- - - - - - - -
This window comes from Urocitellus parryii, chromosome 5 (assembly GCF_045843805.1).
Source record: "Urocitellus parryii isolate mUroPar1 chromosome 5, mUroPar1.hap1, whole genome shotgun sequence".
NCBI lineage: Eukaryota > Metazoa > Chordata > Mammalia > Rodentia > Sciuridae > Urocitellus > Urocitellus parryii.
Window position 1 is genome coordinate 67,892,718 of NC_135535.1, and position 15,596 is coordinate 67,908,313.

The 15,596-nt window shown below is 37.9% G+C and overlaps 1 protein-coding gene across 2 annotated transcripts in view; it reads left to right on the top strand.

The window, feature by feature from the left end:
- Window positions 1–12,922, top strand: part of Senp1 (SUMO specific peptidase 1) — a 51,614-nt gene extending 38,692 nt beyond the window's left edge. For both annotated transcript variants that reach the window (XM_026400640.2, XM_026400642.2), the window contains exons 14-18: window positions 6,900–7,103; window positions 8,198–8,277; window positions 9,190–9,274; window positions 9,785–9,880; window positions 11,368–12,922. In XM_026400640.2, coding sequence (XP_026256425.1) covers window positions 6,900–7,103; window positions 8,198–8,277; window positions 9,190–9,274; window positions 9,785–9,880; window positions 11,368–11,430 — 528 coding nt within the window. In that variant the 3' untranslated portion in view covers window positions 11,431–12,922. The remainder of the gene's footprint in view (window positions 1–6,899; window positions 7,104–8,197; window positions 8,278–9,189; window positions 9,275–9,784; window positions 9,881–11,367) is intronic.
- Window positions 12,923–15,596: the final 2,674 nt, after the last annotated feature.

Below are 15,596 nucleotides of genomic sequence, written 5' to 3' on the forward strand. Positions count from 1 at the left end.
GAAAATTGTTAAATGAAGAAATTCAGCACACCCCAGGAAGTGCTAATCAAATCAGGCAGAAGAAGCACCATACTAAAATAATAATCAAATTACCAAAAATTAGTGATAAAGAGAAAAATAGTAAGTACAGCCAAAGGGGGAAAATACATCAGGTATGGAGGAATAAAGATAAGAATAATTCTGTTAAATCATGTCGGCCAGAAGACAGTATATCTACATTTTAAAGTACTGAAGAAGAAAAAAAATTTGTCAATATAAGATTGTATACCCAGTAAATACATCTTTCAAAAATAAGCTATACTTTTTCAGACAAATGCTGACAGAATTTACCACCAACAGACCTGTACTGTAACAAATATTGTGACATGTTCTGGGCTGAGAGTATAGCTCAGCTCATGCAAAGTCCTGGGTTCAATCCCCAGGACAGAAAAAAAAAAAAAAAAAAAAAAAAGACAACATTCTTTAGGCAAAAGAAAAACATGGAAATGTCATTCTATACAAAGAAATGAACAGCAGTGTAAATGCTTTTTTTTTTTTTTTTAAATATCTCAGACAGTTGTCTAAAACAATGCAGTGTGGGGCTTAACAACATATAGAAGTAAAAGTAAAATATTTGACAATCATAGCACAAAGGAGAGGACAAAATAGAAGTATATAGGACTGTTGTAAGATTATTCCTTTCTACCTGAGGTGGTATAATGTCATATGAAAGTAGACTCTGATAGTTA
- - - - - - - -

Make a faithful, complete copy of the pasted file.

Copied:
This window comes from Urocitellus parryii, chromosome 5 (assembly GCF_045843805.1).
Source record: "Urocitellus parryii isolate mUroPar1 chromosome 5, mUroPar1.hap1, whole genome shotgun sequence".
NCBI lineage: Eukaryota > Metazoa > Chordata > Mammalia > Rodentia > Sciuridae > Urocitellus > Urocitellus parryii.
Window position 1 is genome coordinate 67,892,718 of NC_135535.1, and position 15,596 is coordinate 67,908,313.

The 15,596-nt window shown below is 37.9% G+C and overlaps 1 protein-coding gene across 2 annotated transcripts in view; it reads left to right on the top strand.

The window, feature by feature from the left end:
- Window positions 1–12,922, top strand: part of Senp1 (SUMO specific peptidase 1) — a 51,614-nt gene extending 38,692 nt beyond the window's left edge. For both annotated transcript variants that reach the window (XM_026400640.2, XM_026400642.2), the window contains exons 14-18: window positions 6,900–7,103; window positions 8,198–8,277; window positions 9,190–9,274; window positions 9,785–9,880; window positions 11,368–12,922. In XM_026400640.2, coding sequence (XP_026256425.1) covers window positions 6,900–7,103; window positions 8,198–8,277; window positions 9,190–9,274; window positions 9,785–9,880; window positions 11,368–11,430 — 528 coding nt within the window. In that variant the 3' untranslated portion in view covers window positions 11,431–12,922. The remainder of the gene's footprint in view (window positions 1–6,899; window positions 7,104–8,197; window positions 8,278–9,189; window positions 9,275–9,784; window positions 9,881–11,367) is intronic.
- Window positions 12,923–15,596: the final 2,674 nt, after the last annotated feature.

Below are 15,596 nucleotides of genomic sequence, written 5' to 3' on the forward strand. Positions count from 1 at the left end.
GAAAATTGTTAAATGAAGAAATTCAGCACACCCCAGGAAGTGCTAATCAAATCAGGCAGAAGAAGCACCATACTAAAATAATAATCAAATTACCAAAAATTAGTGATAAAGAGAAAAATAGTAAGTACAGCCAAAGGGGGAAAATACATCAGGTATGGAGGAATAAAGATAAGAATAATTCTGTTAAATCATGTCGGCCAGAAGACAGTATATCTACATTTTAAAGTACTGAAGAAGAAAAAAAATTTGTCAATATAAGATTGTATACCCAGTAAATACATCTTTCAAAAATAAGCTATACTTTTTCAGACAAATGCTGACAGAATTTACCACCAACAGACCTGTACTGTAACAAATATTGTGACATGTTCTGGGCTGAGAGTATAGCTCAGCTCATGCAAAGTCCTGGGTTCAATCCCCAGGACAGAAAAAAAAAAAAAAAAAAAAAAAAGACAACATTCTTTAGGCAAAAGAAAAACATGGAAATGTCATTCTATACAAAGAAATGAACAGCAGTGTAAATGCTTTTTTTTTTTTTTTTAAATATCTCAGACAGTTGTCTAAAACAATGCAGTGTGGGGCTTAACAACATATAGAAGTAAAAGTAAAATATTTGACAATCATAGCACAAAGGAGAGGACAAAATAGAAGTATATAGGACTGTTGTAAGATTATTCCTTTCTACCTGAGGTGGTATAATGTCATATGAAAGTAGACTCTGATAGTTA